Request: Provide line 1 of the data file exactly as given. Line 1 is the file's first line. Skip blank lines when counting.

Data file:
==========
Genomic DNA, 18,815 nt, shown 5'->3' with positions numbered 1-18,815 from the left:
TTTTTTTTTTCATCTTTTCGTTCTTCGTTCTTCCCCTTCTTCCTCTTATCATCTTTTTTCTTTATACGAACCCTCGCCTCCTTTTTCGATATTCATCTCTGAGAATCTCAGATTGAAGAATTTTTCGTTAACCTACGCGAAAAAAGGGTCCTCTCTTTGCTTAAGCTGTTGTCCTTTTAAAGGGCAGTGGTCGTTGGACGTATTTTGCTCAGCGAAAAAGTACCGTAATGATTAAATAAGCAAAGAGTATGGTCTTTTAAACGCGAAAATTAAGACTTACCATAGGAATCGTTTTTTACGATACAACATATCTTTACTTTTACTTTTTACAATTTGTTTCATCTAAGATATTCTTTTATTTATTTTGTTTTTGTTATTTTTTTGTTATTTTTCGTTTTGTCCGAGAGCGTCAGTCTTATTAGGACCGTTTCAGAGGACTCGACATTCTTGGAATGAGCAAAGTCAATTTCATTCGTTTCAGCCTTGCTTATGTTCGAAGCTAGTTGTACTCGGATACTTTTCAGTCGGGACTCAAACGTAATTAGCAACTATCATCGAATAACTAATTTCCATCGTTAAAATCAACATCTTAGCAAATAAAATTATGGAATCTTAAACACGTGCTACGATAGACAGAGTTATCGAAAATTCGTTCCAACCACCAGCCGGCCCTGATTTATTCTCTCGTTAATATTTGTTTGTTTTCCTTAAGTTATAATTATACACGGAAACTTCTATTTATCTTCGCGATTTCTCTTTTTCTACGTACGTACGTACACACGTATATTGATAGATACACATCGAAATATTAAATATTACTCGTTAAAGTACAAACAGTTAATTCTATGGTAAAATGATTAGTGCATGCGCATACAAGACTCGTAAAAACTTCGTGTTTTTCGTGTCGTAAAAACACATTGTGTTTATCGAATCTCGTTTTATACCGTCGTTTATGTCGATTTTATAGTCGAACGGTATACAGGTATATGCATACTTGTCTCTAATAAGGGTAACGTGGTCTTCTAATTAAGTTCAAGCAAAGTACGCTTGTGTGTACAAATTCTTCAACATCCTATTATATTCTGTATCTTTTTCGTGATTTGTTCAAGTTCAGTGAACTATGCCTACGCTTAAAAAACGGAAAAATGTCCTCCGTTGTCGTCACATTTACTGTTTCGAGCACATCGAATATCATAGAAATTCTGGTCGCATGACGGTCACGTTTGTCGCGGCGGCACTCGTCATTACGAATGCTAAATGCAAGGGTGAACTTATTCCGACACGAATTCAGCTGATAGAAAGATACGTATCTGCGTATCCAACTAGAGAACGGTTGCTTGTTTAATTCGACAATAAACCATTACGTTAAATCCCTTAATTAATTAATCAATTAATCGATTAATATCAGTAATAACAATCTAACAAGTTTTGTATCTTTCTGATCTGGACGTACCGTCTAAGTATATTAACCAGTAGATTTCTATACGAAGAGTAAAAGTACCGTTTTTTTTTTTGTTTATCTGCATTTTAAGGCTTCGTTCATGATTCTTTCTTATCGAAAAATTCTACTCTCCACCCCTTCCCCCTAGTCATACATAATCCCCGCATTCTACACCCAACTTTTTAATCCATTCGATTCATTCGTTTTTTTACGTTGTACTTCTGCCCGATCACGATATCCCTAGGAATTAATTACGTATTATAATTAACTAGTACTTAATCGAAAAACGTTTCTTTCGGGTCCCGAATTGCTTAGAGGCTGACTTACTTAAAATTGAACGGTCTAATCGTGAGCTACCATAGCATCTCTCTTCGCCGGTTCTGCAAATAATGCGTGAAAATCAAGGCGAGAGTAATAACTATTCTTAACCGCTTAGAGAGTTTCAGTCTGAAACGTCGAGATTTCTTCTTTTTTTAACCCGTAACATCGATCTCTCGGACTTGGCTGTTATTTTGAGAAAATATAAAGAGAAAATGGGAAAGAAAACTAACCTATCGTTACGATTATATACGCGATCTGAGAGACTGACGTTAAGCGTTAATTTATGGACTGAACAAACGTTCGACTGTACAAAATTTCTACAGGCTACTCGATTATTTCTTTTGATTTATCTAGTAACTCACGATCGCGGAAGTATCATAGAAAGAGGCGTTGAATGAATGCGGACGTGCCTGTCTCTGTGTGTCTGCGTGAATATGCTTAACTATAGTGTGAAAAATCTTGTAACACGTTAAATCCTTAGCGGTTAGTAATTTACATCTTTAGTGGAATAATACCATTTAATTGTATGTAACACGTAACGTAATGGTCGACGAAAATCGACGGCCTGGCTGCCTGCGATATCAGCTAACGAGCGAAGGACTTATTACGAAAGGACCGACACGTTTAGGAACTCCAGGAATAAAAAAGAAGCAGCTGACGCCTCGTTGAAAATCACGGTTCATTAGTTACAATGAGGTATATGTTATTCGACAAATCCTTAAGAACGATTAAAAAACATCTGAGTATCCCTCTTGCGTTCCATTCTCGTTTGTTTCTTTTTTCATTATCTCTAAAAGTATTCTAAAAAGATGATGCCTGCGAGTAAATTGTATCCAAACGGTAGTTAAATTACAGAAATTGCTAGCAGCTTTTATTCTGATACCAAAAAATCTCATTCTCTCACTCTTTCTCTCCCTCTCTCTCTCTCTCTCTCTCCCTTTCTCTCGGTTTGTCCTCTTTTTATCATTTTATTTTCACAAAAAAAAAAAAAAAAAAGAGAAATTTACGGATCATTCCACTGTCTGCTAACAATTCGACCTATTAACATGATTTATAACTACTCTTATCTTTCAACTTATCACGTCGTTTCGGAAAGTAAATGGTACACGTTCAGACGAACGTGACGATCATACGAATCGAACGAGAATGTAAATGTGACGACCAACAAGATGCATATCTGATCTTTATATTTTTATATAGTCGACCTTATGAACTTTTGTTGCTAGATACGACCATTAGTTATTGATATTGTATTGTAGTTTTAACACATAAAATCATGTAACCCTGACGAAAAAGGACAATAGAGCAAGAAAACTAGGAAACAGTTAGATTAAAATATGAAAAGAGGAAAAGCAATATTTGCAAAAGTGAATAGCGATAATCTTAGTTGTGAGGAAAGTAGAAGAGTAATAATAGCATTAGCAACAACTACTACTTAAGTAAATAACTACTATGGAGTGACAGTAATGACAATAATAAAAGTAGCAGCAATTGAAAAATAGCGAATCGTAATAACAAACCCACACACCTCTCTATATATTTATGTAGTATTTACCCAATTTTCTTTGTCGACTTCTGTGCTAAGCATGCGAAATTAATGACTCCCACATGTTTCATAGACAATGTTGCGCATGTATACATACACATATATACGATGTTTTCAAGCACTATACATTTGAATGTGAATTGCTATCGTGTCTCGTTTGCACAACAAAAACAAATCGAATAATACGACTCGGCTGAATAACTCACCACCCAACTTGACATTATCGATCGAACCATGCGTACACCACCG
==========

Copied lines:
Genomic DNA, 18,815 nt, shown 5'->3' with positions numbered 1-18,815 from the left: